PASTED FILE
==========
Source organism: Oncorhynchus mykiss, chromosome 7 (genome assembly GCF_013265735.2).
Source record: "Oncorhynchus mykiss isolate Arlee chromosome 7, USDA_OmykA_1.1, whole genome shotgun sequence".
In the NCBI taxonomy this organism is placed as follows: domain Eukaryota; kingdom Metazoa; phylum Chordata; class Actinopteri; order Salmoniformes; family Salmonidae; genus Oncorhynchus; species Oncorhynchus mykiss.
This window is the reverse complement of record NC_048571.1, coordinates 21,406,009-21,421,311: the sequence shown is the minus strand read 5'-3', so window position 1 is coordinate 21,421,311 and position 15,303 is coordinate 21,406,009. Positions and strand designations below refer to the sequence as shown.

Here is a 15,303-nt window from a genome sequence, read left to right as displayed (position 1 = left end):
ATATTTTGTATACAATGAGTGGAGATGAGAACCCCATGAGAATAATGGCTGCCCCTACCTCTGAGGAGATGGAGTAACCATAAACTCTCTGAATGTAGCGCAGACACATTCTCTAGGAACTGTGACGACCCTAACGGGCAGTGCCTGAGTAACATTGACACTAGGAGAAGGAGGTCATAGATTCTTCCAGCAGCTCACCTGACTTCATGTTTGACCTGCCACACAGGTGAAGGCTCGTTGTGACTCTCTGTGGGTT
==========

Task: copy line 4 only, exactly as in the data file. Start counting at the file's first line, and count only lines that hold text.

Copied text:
This window is the reverse complement of record NC_048571.1, coordinates 21,406,009-21,421,311: the sequence shown is the minus strand read 5'-3', so window position 1 is coordinate 21,421,311 and position 15,303 is coordinate 21,406,009. Positions and strand designations below refer to the sequence as shown.